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Geology and Geophysics

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Geology and Geophysics News

Rare isotopes help unlock mysteries in the Argentine Andes
EUREKALERT — Scientists studying the variations in concentrations of cosmogenic nuclides can estimate how long rocks have been exposed at the Earth’s surface. This allows researchers to gain a better understanding of planetary processes, such as rates of erosion—from nothing more than a kilogram of river sand. The work of Dr. Nat Lifton, of Purdue EAPS, PRIME Lab, and Purdue Physics and Astronomy is discussed in this EurekAlert article.

The 8 best hidden impact craters on Earth
BIG THINK — Many impact craters on Earth have been erased thanks to wind, water, and plate tectonics. But scientists have clever ways to find them. Dr. Brandon Johnson, of Purdue EAPS, is cited in this Big Think article about how to classify craters and where they can be found on Earth.

Female researchers study Antarctica's Ancient History
PATTRN — New research could give us a first-of-its-kind look into Earth’s ancient history. Dr. Marissa Tremblay, of Purdue EAPS, led an all-female team of researchers into Antarctica’s wilderness for a groundbreaking study. Her work is featured in a video by Pattrn and The Weather Channel.

What has Perseverance found in two years on Mars?
n August 2021 on a lonely crater floor, the newest Mars rover dug into one of its first rocks. SCIENCE NEWS — The percussive drill attached to the arm of the Perseverance rover scraped the dust and top several millimeters off a rocky outcrop in a 5-centimeter-wide circle. From just above, one of the rover’s cameras captured what looked like broken shards wedged against one another. The presence of interlocking crystal textures became obvious. Those textures were not what most of the scientists who had spent years preparing for the mission expected. Dr. Briony Horgan, of Purdue EAPS, lends expert knowledge of what the rover has encountered in it's first two years on Mars.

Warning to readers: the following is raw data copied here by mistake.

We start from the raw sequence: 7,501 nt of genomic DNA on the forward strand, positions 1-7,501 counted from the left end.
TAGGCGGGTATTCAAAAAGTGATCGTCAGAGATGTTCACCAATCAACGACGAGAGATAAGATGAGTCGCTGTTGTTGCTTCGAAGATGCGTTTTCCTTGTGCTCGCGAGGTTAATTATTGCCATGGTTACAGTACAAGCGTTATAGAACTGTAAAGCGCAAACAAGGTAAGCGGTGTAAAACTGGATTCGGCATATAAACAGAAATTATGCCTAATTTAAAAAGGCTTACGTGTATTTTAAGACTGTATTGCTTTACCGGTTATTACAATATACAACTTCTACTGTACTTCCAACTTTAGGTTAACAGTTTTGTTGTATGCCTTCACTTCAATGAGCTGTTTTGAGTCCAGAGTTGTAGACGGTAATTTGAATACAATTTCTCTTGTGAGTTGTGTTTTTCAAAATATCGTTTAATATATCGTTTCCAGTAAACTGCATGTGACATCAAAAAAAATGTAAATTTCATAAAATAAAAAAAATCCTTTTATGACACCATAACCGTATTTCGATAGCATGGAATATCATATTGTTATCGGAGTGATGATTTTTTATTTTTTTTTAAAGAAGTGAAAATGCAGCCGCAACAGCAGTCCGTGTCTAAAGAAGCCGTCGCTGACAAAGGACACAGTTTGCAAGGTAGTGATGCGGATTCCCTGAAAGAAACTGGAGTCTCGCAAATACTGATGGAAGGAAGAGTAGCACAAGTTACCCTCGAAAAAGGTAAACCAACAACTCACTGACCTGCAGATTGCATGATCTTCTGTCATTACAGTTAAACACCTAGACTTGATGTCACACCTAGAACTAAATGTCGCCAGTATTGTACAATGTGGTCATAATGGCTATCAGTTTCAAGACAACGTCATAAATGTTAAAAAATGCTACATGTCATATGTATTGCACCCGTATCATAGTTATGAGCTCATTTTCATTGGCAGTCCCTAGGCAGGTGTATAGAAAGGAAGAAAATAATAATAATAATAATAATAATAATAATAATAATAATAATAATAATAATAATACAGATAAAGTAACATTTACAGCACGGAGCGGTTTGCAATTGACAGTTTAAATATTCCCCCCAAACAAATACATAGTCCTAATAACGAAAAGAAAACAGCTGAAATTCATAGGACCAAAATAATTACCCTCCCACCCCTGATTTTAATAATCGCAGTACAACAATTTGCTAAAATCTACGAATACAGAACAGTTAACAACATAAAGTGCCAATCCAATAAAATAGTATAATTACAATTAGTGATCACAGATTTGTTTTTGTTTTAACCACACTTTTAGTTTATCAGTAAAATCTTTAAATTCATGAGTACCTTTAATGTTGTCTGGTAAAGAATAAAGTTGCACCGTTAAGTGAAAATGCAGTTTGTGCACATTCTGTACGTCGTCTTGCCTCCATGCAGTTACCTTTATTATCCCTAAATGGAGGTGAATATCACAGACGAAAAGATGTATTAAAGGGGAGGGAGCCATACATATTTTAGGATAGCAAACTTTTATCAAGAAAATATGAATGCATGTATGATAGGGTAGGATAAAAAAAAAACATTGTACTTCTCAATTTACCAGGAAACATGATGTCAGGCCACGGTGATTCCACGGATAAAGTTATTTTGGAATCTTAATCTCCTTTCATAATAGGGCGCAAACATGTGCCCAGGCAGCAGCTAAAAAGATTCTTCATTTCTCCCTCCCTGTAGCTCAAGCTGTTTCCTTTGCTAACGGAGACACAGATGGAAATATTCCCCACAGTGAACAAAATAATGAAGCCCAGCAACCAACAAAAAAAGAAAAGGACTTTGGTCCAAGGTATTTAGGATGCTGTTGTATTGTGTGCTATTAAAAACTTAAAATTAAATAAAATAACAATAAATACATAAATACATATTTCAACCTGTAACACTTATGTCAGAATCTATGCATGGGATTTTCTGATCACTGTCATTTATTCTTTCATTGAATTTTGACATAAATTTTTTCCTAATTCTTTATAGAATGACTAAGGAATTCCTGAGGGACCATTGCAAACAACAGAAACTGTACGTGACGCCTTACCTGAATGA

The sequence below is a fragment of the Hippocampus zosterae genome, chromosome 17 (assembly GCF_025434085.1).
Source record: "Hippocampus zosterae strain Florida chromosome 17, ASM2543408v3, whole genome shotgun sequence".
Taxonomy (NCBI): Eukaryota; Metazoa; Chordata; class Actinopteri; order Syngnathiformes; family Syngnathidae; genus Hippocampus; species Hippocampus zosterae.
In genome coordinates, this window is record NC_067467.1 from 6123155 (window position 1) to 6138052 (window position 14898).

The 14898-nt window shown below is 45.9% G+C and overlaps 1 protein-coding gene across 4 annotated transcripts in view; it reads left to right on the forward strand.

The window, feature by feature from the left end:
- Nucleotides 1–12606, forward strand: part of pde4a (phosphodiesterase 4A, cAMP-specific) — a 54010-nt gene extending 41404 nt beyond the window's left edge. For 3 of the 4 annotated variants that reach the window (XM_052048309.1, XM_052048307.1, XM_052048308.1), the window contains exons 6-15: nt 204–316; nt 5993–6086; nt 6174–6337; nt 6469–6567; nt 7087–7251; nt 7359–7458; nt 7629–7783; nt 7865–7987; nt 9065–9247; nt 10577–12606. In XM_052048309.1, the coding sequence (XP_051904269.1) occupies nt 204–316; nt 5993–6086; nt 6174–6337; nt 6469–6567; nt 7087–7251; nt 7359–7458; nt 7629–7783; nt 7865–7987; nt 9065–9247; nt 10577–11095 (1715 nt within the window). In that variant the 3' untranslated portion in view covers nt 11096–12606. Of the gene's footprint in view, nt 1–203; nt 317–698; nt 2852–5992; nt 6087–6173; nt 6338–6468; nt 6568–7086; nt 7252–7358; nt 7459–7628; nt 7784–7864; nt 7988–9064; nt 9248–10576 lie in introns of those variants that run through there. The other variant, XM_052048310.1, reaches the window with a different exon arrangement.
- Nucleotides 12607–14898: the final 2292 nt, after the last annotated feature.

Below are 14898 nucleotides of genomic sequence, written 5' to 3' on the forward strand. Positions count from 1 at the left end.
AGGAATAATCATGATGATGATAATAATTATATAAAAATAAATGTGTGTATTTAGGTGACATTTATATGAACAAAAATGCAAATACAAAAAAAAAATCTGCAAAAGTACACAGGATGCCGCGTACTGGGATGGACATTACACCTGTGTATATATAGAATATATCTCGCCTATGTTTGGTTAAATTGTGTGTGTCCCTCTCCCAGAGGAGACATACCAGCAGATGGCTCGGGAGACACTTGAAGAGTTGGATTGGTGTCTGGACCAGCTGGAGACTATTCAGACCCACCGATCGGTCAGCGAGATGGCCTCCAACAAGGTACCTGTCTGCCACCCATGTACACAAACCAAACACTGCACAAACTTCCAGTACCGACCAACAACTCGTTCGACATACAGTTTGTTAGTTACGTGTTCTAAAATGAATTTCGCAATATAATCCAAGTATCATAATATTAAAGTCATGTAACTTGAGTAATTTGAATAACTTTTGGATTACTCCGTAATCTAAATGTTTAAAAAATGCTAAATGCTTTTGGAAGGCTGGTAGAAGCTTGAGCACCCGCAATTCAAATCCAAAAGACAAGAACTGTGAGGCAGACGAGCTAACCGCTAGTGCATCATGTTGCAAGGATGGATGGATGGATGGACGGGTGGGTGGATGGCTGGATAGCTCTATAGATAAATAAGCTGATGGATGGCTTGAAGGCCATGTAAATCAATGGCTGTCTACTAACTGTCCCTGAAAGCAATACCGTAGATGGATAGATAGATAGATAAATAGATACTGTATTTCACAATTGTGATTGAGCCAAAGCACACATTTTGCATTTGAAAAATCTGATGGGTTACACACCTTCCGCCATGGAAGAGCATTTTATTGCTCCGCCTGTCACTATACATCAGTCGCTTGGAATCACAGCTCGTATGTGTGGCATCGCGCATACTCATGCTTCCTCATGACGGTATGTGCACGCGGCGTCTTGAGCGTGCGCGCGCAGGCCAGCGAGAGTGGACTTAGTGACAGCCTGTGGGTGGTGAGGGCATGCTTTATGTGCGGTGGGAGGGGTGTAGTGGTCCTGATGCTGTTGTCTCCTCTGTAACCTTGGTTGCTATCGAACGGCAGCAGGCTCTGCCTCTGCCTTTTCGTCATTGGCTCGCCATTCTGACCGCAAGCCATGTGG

Tricky Faults, Lax Construction and Wobbly Soil Fueled Destruction in Turkey
WALL STREET JOURNAL — The one-two punch of killer earthquakes that struck Turkey and Syria on Monday were connected in time and space—occurring on separate but nearby faults but driven by the same crushing geologic forces, according to scientists. “We’re dealing with a fault system—a whole bunch of different faults and they are all talking to each other,” said Jonathan Delph, a seismologist at Purdue EAPS who studies the geology of the region.


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